Scientists were astonished to discover that Mars’ mid-latitudes contained pure water ice.

“It was surprising to find ice exposed at the surface at these places. In the mid-latitudes, it’s normally covered by a blanket of dust or regolith,” loose bits of rock atop a layer of bedrock, said Colin Dundas, research geologist of the U.S. Geological Survey’s Astrogeology Science Center in Flagstaff, Arizona.

The ice sheets appear bluish in the high-resolution images and look like steep cliffs of glaciers, up to 100 meters tall. The discovery points to a vast area of underground ice buried only a meter or two below Martian ground surface. The location of the scarps was at 55 to 58 middle latitudes or the equivalent of Scotland or the tip of South America on Earth.

Shayne Byrne of the University of Arizona Lunar and Planetary Laboratory in Tucson said the discovery was like looking at an ant farm from a glass on the side and seeing what’s hidden beneath the ground.

How Scarps Were Formed

No definitive information was provided on how the scarps were formed. Scientists said once the buried ice is exposed to Mars’ atmosphere, a scarp likely grows wider and taller as it retreats. It is also possible that layers of snow were compressed every climate cycle, resulting in the building deposits of ice over time.

The varying shades of light to a dark blue color of ice as shown on the images suggest that the thick slabs of ice are stacked. The ice could also be remnants of glaciers that existed millions of years ago.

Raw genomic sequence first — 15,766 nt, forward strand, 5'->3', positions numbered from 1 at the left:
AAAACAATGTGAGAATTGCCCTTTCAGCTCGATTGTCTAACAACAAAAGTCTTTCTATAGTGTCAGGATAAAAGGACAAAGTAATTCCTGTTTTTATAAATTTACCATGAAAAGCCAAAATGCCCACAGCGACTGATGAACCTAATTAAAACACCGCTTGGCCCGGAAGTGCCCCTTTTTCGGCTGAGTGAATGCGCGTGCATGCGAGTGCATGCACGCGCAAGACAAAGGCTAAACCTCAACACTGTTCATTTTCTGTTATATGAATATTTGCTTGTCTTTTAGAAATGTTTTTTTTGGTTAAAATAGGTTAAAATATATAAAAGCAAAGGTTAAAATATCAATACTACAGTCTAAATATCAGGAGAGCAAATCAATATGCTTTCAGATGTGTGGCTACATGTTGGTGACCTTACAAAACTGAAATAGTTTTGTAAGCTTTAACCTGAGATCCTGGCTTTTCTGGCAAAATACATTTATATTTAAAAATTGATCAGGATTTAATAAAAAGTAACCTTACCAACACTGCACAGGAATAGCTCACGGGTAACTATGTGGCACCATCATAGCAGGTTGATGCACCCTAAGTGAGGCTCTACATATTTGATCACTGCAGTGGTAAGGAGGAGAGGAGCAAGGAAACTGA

Unlimited Source Of Water And Possible Life On Mars

The discovery is considered a game changer in mankind’s exploration of Mars. Scientists have raised the possibility that the thick ice sheets could become a potential accessible source of water for future scientific exploration and visit to Mars. Byrne suggested that would-be visitors to Mars can just use a bucket and shovel and collect water from the sources.

The latest research gave scientists a glimpse of Mars’ climate history and would be the basis for further study of its water sources. It will also help NASA and other agencies plan upcoming rover and human missions to Mars.

The study was published in the journal Science.

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Jupiter Looks Beautiful In These New NASA Photos

(THIS ARTICLE IS COURTESY OF TIME NEWS)

 

NASA has shared brand new photos of Jupiter taken by the Juno spacecraft, showing the gas giant’s blue-tinged skies.

The Juno spacecraft takes batches of photos about every 53 days as it orbits Jupiter. NASA researchers uploaded the raw images online last month, prompting several people to process the photos into colorful views of Jupiter, including self-described citizen scientists Gerald Eichstädt and Seán Doran.

Eichstädt and Doran’s enhanced images from Juno’s JunoCam show a beautiful planet of luminous colors, ranging from deep blues and purples to browns and reds — though people should not be fooled by how inviting the planet seems.

“As pretty as a planet can get, but get too close and Jupiter will END YOU,” Doran tweeted.

See the stunning images of Jupiter below.

NASA / SwRI / MSSS / Gerald Eichstädt / Seán Doran
NASA / SwRI / MSSS / Gerald Eichstädt / Seán Doran
NASA / SwRI / MSSS / Gerald Eichstädt / Seán Doran
NASA / SwRI / MSSS / Gerald Eichstädt / Seán Doran

 

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China’s out-of-control space station may crash to Earth in 2 months

(THIS ARTICLE IS COURTESY OF ‘THE BUSINESS INSIDER’)

 

China’s out-of-control space station may crash to Earth in 2 months

china tiangong 1 space station model reutersA scale model of China’s Tiangong-1 space station. Jason Lee/Reuters

  • In 2016, China lost control of its first space station, called Tiangong-1 or “Heavenly Palace.”
  • The Aerospace Corporation expects the spacecraft to burn up in Earth’s atmosphere in mid-March, give or take a couple of weeks.
  • Chunks of the 8.5-ton vessel should be durable enough to reach our planet’s surface.